JD Wetherspoon – Polo shirt connoisseur and Brexiter pub baron Tim Martin may not want a deal with Brussels but he’s got them every day of the week for punters at their local Spoons. The recipe of cheap pints and fast food has been a Great British success story and his company will no doubt benefit from Boris Johnson’s administration in 2020. Beer duty is set to keep falling and long-needed business rates reform should benefit the company’s vast estate. Although anaemic GDP figures could squeeze consumer spending, Spoons’ reputation as a by-word for “cheap date” should see it shielded more so that bougie counterparts.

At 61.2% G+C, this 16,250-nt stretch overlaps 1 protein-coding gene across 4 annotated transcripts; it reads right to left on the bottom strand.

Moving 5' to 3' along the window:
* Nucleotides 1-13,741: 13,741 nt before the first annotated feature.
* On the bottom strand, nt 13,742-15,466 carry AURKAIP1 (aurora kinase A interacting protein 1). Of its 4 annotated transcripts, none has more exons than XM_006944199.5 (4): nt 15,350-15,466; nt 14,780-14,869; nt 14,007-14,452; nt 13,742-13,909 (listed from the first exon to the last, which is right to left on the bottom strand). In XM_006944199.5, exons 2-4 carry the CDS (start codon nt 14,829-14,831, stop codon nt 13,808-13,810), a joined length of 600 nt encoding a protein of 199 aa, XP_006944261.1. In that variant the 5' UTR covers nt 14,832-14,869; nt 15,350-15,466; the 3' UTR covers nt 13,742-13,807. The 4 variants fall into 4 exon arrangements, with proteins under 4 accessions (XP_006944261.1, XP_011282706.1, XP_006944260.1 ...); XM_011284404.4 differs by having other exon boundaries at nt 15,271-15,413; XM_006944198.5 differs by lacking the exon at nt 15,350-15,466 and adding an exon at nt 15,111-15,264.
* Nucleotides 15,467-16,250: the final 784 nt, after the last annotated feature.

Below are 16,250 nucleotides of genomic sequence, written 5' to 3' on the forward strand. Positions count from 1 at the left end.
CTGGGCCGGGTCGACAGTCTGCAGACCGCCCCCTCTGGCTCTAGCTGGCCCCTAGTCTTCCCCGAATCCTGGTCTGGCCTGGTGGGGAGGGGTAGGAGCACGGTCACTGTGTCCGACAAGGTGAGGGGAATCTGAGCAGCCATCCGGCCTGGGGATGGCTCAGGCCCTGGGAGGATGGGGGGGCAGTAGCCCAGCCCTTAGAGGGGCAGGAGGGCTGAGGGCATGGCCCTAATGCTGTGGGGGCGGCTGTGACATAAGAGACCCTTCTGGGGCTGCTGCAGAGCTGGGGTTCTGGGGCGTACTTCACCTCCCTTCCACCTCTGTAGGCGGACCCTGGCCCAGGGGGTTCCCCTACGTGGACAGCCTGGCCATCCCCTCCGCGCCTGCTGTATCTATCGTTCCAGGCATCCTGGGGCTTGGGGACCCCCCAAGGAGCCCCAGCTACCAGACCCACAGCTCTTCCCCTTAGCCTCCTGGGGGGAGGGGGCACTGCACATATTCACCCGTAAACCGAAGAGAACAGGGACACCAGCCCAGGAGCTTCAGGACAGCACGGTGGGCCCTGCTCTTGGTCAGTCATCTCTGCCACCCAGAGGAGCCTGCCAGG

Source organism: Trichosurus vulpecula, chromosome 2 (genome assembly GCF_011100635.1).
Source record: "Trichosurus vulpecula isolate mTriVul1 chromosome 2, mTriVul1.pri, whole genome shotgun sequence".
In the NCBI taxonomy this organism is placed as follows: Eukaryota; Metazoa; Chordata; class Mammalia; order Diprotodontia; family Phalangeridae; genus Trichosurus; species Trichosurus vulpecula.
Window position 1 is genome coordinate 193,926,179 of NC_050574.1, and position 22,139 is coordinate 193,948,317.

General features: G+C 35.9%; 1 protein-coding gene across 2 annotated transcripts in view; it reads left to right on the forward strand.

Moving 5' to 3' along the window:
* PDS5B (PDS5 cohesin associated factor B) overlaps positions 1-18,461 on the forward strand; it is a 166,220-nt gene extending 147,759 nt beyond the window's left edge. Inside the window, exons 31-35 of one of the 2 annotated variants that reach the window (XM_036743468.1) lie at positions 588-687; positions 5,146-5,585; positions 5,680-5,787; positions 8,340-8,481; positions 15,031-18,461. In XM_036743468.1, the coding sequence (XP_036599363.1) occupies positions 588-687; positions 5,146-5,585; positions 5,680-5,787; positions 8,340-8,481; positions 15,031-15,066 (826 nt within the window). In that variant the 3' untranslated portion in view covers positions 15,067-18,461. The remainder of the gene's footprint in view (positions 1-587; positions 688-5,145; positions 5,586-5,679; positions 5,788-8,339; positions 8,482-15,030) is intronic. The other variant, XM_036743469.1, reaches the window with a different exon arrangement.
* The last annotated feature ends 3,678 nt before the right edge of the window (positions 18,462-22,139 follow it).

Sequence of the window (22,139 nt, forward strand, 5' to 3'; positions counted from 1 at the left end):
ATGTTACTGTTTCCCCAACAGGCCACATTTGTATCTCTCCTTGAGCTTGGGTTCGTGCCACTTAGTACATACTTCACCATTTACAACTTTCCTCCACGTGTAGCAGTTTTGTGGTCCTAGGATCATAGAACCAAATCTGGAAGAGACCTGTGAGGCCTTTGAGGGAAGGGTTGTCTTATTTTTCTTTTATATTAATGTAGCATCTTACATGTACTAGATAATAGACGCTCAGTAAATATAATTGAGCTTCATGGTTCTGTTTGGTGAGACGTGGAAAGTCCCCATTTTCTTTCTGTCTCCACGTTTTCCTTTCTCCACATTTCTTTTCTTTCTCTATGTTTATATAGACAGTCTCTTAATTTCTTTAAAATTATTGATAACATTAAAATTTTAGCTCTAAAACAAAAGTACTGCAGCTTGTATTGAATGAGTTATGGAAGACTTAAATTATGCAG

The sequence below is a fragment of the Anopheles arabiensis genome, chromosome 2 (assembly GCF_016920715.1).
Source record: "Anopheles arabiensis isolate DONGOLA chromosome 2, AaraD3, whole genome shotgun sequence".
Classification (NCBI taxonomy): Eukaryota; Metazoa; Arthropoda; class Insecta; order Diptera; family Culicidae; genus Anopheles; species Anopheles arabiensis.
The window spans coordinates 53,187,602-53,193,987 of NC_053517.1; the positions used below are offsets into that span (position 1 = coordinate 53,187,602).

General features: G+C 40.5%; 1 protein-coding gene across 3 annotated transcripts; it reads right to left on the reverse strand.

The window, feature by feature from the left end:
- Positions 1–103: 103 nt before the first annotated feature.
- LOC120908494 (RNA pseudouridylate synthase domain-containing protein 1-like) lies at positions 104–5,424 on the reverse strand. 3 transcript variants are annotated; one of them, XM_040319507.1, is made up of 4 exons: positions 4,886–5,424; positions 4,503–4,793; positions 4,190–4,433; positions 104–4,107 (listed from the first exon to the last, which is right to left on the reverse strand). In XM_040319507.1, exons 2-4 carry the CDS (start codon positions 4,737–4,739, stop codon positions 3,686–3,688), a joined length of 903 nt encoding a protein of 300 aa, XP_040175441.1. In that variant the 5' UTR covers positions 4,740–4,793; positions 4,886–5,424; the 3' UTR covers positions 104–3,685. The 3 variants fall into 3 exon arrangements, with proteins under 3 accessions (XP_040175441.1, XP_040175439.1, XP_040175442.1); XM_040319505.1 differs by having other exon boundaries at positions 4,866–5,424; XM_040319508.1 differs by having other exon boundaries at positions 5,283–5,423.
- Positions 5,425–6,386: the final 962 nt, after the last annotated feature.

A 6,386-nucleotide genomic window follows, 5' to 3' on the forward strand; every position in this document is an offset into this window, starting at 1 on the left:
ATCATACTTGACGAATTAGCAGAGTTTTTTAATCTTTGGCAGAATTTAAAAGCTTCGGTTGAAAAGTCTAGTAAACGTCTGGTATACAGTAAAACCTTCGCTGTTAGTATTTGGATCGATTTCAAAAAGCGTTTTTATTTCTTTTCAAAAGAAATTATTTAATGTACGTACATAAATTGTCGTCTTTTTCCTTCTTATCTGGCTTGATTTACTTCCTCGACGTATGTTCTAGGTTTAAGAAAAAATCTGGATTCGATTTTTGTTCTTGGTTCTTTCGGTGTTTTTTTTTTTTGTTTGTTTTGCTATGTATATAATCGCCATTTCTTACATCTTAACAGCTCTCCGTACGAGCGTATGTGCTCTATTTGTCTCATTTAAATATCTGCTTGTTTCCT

Sebastian McCarthy, Chief City reporter
Berkeley Group – In what has been a turbulent year for Britain’s housebuilders, Berkeley Group has not caused many jitters. Cash is still king for founder Tony Pidgley, the property veteran who has forged a reputation in the industry for calling the ups and downs of cycles. Recent comments from Pidgley suggest he thinks a rebound will emerge in the London housing sector, which if proved correct, would give upmarket Berkeley a much-welcomed boon.
Shaftesbury – West End landlord Shaftesbury has many reasons to be cheerful; unlike many of its peers, this property giant is sitting on an estate that is largely still in demand from occupants. While the Carnaby Street owner recently posted a decline in the value of its portfolio for the first time in a decade, Shaftesbury is still able to shrug off the high street woes that so many of its fellow landlords are facing.